Well, it happened again: an entire year went by without writing a single blog post. (In my defense, I do feel that enduring a pandemic is a reasonable excuse for slacking.) I was recently discussing with a neighbor about how much we’ve all learned about ourselves and our neighbors; it’s an odd feeling to know with such clarity which people would be the first ones to die in a zombie apocalypse. The COVID saga isn’t yet over (and, sadly, right now I fear that it will never actually be over), but those of us still here have been through a crucible. We are all changed, different from what we were a year ago.

Some of us recognize changes within ourselves, some of us do not. All of us have more undiscovered stress and trauma to process. (Yes, even those who live in blissful denial of the reality of a virus have shared in this collective awakening.)

For me, here is what I have learned.

I’m not as much of an introvert as I thought

I mean, I am more introverted than extroverted, but there are shades of gray. Losing the option to venture out to a coffee shop and work from a laptop surrounded by the low hum of other humans was a much harder transition than I expected. Now that I’m fully vaccinated, I’m blissfully launching myself into the real world at a frequency and intensity that is quite unusual for me.

And I don’t think it’s only about making up for lost time; the prolonged social abstinence seems to have rewired what my needs are. I’m more involved – invested – in my community. And it doesn’t seem like I’m the only one. Part of that is because…

Stress can make people behave irrationally (aka “the crazies”)

It saddened me to see public health policy turned into such a brazenly partisan political debate. We could have a much larger conversation about hyperconservative political strategy, but I don’t have the energy for that right now. What I will say, though, as a person deeply invested in data and science and using empirical knowledge to inform decisions, is that there are a lot more crazies out there than I realized. Maybe it’s always been that way and I’ve just not been paying close enough attention, or maybe the stress of our collective cognitive dissonance fueled the emergence of crazies, but either way I’ve come to accept that “love thy neighbor” requires a hell of a lot more empathy than I’d bargained for.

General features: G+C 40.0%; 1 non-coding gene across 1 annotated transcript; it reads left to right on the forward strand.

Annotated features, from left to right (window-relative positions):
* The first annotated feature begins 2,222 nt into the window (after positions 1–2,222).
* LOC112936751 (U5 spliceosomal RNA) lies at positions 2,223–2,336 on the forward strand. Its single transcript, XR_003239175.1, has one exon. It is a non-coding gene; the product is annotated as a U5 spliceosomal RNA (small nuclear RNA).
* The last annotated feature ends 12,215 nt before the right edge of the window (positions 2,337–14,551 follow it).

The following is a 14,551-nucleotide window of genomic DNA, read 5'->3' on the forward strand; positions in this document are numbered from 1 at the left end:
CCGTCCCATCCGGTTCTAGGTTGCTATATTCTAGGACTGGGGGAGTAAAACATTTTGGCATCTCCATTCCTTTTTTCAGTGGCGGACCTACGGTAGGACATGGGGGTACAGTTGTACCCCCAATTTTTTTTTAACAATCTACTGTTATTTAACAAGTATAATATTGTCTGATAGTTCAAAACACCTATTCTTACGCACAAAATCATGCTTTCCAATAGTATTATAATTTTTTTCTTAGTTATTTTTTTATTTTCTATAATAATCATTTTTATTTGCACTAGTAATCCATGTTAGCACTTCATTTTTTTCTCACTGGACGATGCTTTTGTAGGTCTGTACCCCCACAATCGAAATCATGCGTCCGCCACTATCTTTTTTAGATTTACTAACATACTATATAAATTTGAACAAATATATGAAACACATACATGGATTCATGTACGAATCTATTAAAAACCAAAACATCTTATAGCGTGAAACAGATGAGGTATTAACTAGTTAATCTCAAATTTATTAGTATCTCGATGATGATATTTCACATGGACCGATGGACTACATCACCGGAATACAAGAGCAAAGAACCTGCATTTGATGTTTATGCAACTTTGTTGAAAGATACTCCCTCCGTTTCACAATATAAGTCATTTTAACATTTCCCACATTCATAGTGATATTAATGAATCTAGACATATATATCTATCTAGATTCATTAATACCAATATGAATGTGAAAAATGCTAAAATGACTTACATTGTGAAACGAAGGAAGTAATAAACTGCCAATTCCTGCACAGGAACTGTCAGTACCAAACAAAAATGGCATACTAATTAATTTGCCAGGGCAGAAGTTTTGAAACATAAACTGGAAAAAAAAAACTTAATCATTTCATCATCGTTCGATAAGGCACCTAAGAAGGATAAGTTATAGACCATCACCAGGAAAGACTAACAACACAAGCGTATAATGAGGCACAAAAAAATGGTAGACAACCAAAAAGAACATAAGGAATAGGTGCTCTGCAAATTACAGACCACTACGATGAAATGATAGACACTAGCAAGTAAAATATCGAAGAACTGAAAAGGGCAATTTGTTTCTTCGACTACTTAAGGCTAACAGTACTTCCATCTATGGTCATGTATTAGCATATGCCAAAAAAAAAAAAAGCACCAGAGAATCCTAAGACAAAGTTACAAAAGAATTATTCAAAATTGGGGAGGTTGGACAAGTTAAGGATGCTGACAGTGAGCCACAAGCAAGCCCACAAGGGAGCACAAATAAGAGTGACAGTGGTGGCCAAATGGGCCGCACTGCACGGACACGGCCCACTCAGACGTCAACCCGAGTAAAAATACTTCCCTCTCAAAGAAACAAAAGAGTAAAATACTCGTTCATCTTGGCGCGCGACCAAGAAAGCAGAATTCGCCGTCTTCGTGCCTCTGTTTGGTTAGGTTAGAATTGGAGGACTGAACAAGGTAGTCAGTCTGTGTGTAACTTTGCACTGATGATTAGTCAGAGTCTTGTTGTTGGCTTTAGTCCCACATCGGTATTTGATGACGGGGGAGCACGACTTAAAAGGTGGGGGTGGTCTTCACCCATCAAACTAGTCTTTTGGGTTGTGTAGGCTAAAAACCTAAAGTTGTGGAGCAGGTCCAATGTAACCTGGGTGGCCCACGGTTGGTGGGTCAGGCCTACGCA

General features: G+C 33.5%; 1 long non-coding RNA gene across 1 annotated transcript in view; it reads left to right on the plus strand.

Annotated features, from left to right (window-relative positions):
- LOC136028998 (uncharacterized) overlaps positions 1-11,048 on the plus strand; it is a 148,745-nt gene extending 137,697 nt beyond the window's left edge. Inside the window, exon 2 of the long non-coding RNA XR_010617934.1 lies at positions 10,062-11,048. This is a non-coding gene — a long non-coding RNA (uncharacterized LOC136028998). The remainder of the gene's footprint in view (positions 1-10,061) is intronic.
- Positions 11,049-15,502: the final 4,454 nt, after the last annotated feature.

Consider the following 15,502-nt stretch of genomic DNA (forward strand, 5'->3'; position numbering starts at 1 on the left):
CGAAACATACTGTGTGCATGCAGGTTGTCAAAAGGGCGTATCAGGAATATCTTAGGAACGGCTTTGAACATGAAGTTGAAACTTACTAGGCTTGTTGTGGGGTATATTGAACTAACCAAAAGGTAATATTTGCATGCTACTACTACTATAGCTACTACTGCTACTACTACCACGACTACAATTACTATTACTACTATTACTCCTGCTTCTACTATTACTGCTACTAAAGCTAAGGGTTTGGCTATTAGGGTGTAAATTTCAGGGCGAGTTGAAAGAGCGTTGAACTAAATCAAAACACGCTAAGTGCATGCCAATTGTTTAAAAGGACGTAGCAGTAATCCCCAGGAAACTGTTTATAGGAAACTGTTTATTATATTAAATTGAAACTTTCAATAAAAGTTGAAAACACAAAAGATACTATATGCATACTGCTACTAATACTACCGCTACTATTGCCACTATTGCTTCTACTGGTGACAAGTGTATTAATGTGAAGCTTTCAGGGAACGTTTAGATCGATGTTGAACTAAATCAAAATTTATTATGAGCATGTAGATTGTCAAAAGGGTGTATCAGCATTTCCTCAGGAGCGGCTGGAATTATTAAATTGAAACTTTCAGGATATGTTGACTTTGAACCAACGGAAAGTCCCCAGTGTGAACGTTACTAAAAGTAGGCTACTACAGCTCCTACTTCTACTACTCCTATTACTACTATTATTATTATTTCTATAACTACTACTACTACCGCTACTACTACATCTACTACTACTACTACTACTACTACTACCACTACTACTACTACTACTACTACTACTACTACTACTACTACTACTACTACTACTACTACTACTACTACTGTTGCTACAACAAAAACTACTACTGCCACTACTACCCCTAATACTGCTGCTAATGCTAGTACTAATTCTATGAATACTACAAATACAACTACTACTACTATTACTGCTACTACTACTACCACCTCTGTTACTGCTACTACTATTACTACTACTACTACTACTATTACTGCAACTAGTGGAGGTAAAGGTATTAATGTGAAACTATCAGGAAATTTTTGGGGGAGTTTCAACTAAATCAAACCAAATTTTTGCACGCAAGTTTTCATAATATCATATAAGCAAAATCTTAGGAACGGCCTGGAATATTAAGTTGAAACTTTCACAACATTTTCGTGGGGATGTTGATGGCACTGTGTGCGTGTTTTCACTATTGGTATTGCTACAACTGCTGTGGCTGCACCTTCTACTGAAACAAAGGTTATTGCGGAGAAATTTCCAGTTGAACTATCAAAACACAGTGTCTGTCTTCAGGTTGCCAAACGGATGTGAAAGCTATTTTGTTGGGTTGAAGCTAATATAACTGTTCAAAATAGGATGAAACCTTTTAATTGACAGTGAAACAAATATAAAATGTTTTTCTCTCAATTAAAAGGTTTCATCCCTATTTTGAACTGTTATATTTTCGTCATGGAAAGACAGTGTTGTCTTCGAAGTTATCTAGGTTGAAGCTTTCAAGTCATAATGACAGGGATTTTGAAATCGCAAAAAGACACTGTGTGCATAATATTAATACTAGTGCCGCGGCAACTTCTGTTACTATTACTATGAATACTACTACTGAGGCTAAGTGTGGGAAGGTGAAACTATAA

But, I’m trying. Because what’s the alternative?

Everyone is selfish

No matter how hard we try to show some grace to our neighbors, to nudge people toward decisions that are for the greatest collective good, or try to role model wisdom and decision-making in the face of unknowns, we all want what we want and are drawn towards decisions that lead to those desired outcomes. For example: I love travel, and have missed it dearly. So has my son, because I’ve done my best to make him love travel as much as I do. But we’ve both known throughout this past year that travel is just not a practical goal. But now that I’m vaccinated, we’re heading on holiday as soon as humanly possible, even though we know risks persist.

Risk is now a conscious thing

The most important shift for me, I think, has been a reframing of how I think about risks in day-to-day life. I never contracted COVID and haven’t had a near-death experience, but there’s something about watching so many people needlessly die that reminds me how we are all closer to death. Day-to-day risks may be quite small, but the risk is always there. Looking forward, in a world where COVID illness likely never goes away and annual seasonal deaths due to flu/pneumonia/COVID are double or triple what they used to be, there’s just more reason to live more aggressively.

It will never be possible to completely remove the risks of COVID from my personal life, only to minimize it.